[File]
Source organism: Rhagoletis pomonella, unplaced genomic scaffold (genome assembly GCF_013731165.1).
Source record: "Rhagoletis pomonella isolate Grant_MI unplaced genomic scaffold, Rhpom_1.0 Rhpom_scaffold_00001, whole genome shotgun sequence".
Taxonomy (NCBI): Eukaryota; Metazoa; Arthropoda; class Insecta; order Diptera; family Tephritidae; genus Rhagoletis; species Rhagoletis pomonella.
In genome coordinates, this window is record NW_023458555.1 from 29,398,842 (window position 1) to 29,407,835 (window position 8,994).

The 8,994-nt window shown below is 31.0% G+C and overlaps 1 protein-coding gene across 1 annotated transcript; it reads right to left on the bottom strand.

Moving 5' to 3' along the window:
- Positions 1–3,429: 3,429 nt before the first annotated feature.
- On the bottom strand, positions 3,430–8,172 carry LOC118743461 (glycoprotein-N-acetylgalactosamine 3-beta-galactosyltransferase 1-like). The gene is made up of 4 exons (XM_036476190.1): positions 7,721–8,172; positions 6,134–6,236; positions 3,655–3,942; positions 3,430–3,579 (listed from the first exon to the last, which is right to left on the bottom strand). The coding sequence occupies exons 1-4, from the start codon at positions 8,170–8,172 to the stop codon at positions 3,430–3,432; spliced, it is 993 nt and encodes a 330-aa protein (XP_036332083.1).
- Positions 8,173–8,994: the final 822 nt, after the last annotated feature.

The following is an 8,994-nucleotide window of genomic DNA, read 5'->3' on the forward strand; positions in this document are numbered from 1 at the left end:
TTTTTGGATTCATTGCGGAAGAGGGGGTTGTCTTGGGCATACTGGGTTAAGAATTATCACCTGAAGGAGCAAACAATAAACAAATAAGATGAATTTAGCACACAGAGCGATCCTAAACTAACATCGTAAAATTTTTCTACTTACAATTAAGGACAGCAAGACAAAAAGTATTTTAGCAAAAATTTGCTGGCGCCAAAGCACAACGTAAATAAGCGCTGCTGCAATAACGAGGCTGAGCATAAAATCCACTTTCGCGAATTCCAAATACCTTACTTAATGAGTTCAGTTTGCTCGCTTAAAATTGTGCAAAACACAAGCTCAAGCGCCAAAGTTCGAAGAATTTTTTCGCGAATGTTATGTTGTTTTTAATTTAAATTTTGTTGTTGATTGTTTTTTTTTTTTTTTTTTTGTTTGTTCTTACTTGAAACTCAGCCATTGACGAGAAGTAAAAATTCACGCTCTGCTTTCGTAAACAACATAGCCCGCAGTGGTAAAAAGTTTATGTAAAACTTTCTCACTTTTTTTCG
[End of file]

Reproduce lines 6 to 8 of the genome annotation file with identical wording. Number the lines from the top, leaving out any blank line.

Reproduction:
Moving 5' to 3' along the window:
- Positions 1–3,429: 3,429 nt before the first annotated feature.
- On the bottom strand, positions 3,430–8,172 carry LOC118743461 (glycoprotein-N-acetylgalactosamine 3-beta-galactosyltransferase 1-like). The gene is made up of 4 exons (XM_036476190.1): positions 7,721–8,172; positions 6,134–6,236; positions 3,655–3,942; positions 3,430–3,579 (listed from the first exon to the last, which is right to left on the bottom strand). The coding sequence occupies exons 1-4, from the start codon at positions 8,170–8,172 to the stop codon at positions 3,430–3,432; spliced, it is 993 nt and encodes a 330-aa protein (XP_036332083.1).